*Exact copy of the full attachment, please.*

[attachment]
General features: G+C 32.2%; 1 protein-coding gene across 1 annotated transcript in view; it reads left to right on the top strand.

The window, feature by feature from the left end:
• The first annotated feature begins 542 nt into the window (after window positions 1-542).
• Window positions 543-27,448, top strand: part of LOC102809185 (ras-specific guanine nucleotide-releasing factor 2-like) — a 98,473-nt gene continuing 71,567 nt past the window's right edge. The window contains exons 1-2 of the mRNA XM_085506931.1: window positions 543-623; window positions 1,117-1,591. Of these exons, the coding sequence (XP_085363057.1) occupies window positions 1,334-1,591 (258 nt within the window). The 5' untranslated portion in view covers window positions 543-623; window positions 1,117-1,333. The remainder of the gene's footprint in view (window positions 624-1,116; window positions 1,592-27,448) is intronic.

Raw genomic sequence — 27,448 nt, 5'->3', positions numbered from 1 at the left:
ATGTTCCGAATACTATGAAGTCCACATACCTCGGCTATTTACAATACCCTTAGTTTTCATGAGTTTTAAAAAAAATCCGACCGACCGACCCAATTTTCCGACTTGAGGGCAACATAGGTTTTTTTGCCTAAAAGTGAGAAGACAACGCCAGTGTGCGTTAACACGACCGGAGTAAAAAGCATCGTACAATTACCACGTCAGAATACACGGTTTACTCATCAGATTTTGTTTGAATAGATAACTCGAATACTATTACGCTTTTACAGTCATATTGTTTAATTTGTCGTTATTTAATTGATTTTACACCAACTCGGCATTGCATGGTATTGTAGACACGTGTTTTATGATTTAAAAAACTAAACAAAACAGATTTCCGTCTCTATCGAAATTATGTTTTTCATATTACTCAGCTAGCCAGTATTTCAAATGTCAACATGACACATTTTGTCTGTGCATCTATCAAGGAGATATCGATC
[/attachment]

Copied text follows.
General features: G+C 32.2%; 1 protein-coding gene across 1 annotated transcript in view; it reads left to right on the top strand.

The window, feature by feature from the left end:
• The first annotated feature begins 542 nt into the window (after window positions 1-542).
• Window positions 543-27,448, top strand: part of LOC102809185 (ras-specific guanine nucleotide-releasing factor 2-like) — a 98,473-nt gene continuing 71,567 nt past the window's right edge. The window contains exons 1-2 of the mRNA XM_085506931.1: window positions 543-623; window positions 1,117-1,591. Of these exons, the coding sequence (XP_085363057.1) occupies window positions 1,334-1,591 (258 nt within the window). The 5' untranslated portion in view covers window positions 543-623; window positions 1,117-1,333. The remainder of the gene's footprint in view (window positions 624-1,116; window positions 1,592-27,448) is intronic.

Raw genomic sequence — 27,448 nt, 5'->3', positions numbered from 1 at the left:
ATGTTCCGAATACTATGAAGTCCACATACCTCGGCTATTTACAATACCCTTAGTTTTCATGAGTTTTAAAAAAAATCCGACCGACCGACCCAATTTTCCGACTTGAGGGCAACATAGGTTTTTTTGCCTAAAAGTGAGAAGACAACGCCAGTGTGCGTTAACACGACCGGAGTAAAAAGCATCGTACAATTACCACGTCAGAATACACGGTTTACTCATCAGATTTTGTTTGAATAGATAACTCGAATACTATTACGCTTTTACAGTCATATTGTTTAATTTGTCGTTATTTAATTGATTTTACACCAACTCGGCATTGCATGGTATTGTAGACACGTGTTTTATGATTTAAAAAACTAAACAAAACAGATTTCCGTCTCTATCGAAATTATGTTTTTCATATTACTCAGCTAGCCAGTATTTCAAATGTCAACATGACACATTTTGTCTGTGCATCTATCAAGGAGATATCGATC